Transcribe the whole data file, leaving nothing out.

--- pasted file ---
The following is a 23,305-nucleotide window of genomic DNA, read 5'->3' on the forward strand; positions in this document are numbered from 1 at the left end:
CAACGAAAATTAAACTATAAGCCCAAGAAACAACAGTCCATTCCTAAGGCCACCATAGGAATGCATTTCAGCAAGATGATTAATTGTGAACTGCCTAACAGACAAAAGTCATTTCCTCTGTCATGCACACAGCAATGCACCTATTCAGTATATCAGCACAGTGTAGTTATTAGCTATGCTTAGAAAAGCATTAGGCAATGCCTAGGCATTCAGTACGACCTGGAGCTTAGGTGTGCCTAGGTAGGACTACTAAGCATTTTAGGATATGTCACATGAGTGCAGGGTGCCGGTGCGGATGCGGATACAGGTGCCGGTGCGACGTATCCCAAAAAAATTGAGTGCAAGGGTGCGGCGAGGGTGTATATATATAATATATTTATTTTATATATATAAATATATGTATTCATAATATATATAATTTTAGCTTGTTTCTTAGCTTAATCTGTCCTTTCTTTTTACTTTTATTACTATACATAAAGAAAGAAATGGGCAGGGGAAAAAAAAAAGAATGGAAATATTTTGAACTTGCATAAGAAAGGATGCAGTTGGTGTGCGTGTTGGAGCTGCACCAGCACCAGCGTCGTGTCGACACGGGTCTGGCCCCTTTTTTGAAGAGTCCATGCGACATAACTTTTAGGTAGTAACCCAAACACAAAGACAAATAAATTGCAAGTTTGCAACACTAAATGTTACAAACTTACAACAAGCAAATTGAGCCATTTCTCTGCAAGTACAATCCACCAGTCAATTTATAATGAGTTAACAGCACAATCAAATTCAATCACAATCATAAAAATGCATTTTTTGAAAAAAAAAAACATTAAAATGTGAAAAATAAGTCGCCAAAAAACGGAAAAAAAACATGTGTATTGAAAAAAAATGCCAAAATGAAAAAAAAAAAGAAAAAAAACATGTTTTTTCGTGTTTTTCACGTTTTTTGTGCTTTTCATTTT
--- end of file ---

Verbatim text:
The following is a 23,305-nucleotide window of genomic DNA, read 5'->3' on the forward strand; positions in this document are numbered from 1 at the left end:
CAACGAAAATTAAACTATAAGCCCAAGAAACAACAGTCCATTCCTAAGGCCACCATAGGAATGCATTTCAGCAAGATGATTAATTGTGAACTGCCTAACAGACAAAAGTCATTTCCTCTGTCATGCACACAGCAATGCACCTATTCAGTATATCAGCACAGTGTAGTTATTAGCTATGCTTAGAAAAGCATTAGGCAATGCCTAGGCATTCAGTACGACCTGGAGCTTAGGTGTGCCTAGGTAGGACTACTAAGCATTTTAGGATATGTCACATGAGTGCAGGGTGCCGGTGCGGATGCGGATACAGGTGCCGGTGCGACGTATCCCAAAAAAATTGAGTGCAAGGGTGCGGCGAGGGTGTATATATATAATATATTTATTTTATATATATAAATATATGTATTCATAATATATATAATTTTAGCTTGTTTCTTAGCTTAATCTGTCCTTTCTTTTTACTTTTATTACTATACATAAAGAAAGAAATGGGCAGGGGAAAAAAAAAAGAATGGAAATATTTTGAACTTGCATAAGAAAGGATGCAGTTGGTGTGCGTGTTGGAGCTGCACCAGCACCAGCGTCGTGTCGACACGGGTCTGGCCCCTTTTTTGAAGAGTCCATGCGACATAACTTTTAGGTAGTAACCCAAACACAAAGACAAATAAATTGCAAGTTTGCAACACTAAATGTTACAAACTTACAACAAGCAAATTGAGCCATTTCTCTGCAAGTACAATCCACCAGTCAATTTATAATGAGTTAACAGCACAATCAAATTCAATCACAATCATAAAAATGCATTTTTTGAAAAAAAAAAACATTAAAATGTGAAAAATAAGTCGCCAAAAAACGGAAAAAAAACATGTGTATTGAAAAAAAATGCCAAAATGAAAAAAAAAAAGAAAAAAAACATGTTTTTTCGTGTTTTTCACGTTTTTTGTGCTTTTCATTTT